Encore’s “Hello, Dolly!” Spirited and Brimming with Talent

If a night of high-energy entertainment with poignant and elegant touches entices you, The Encore Musical Theatre Company’s Hello, Dolly! is a perfect evening of theatre. The 1964 musical tells the story of a widowed matchmaker, Dolly Levi, who feigns setting up famed Yonkers half-a-millionaire Horace Vandergelder with a wife, while planning to marry him herself. Along the way, she manages to sprinkle thoughts of love over several others, wreaking havoc and creating new partnerships, all in a highly entertaining couple of hours.

Jerry Herman’s music is sublime, and Michael Stewart’s book is filled with delightful quips. At times, Hello, Dolly! shows its age, with such lines as “Marriage is a bribe to make a housekeeper think she’s a householder”, which got a boo from the opening night audience. But mostly, it holds up as a delightful romp that gives us hope for a world full of more love.

Love the cast

A uniformly excellent Encore cast includes Keith Kalinowski as the deliciously grumpy and gruff Horace Vandergelder, exhibiting just the right amount of character change throughout the show to become lovable by the end. Sarah Brown, as the graceful, mischievous and honey-voiced hat shop owner Irene Molloy, is paired well with a sweet and bouncy Doug Atkins, seemingly a little too young to play Cornelius Hackl, who, nonetheless, finds the proper mix of gravitas and vitality in the musical.

Cole Thompson, playing Cornelius’ nervous but exuberant coworker Barnaby Tucker, and Katy MacCutcheon, as Irene Molloy’s easily excitable (read: frequently screaming) shop assistant, are well-matched, offering some hilarious moments as the more comedic of the two young couples. Anna Dreslinski Cooke’s character, Ermengarde, is another comic gem, hysterically crying at, well, everything, and showing off some beautiful dancing with the exuberant Connor Giles as Ambrose. Mitchell J. Hardy, Angela Hench, Bryana Hall, Dale Dobson, Isaac Orr and the rest of the superb ensemble each earn the title of “triple threat”.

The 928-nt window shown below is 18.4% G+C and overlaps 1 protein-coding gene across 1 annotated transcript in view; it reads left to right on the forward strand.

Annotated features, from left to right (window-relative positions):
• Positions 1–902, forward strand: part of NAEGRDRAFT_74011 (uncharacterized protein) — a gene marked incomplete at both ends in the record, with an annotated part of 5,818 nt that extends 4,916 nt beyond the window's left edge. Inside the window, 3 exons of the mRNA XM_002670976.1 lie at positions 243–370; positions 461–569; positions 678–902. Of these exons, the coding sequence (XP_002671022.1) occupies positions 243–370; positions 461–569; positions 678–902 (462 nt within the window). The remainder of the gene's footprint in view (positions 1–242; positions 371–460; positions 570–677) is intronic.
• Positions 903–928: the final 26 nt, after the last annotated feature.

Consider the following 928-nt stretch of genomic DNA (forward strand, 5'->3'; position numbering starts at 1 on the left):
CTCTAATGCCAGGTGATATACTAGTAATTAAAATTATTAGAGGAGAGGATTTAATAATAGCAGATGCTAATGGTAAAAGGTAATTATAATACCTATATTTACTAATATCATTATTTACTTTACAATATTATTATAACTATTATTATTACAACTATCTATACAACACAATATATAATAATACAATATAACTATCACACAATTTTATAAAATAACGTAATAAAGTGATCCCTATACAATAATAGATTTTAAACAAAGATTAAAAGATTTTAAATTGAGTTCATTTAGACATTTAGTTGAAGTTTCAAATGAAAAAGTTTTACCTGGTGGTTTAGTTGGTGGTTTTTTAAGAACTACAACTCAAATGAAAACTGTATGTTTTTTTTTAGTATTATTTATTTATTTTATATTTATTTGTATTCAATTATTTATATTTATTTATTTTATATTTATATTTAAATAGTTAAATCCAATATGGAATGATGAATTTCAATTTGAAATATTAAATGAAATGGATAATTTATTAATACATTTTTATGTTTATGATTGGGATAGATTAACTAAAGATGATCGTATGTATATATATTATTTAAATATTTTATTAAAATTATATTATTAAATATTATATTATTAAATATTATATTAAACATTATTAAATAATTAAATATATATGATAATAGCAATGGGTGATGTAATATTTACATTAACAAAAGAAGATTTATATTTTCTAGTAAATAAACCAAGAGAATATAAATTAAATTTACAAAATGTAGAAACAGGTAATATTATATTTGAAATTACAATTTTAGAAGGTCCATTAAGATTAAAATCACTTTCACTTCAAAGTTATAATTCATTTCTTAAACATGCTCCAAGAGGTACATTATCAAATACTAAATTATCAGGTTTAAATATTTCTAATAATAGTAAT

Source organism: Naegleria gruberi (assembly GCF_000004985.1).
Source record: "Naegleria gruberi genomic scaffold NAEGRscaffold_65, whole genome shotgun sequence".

Well, Hello Dolly

Despite the talents of the cast, the bulk of the show belongs to, and is carried by the Dolly Levi character, and boy, does Marlene Inman carry it. Vocally, she’s made a name for herself in more operatic roles, such as her Wilde-Award-winning turn as Francesca in the Dio’s The Bridges of Madison County. Here Inman is all brass, shining bright while hardly ever showing off her magnificent opera voice. Her character’s comedy is bold without being overbearing, but, in her quieter moments, such as the tender and loving monologues where she addresses her late husband, Inman really shines.

When I first heard that the Encore was doing Hello, Dolly!, I assumed they would get a big name from out of town to star as Dolly, but was pleasantly surprised and excited to hear that Inman was cast as Dolly Levi. Seeing Inman hold the audience in thrall—or in stitches—it is clear that no better choice could have been made to fill the part. A bonus is seeing her interactions with Kalinowski, her real-life beau; their witty banter at the beginning and softer moments toward the end, are some of the more touching moments of the show.

All aspects of the production’s design— lighting, sound, set, costumes—were well balanced and attuned to the talents of the actors: grand enough to honor their work without upstaging them. The orchestra sounded full and bright, if slightly underprepared. The musicians sat on stair-like platforms to one side of the stage, which was a nice effect, but took away from the already limited space the actors have on the set to move around.

Despite some amusing mechanical mishaps, the production hummed along nicely, thanks in part to the steady guiding hands of director Jamie Colburn, choreographer Rachel Constantino, and music director Casey Baker. By the end of the performance, all I could do was quote the show, saying “Wow, wow, wow, fellas”.

Encore Musical Theatre Company’s “Hello, Dolly!”

3126 Broad St, Dexter, until December 23rd.

For tickets and more information, please visit www.theencoretheatre.org.

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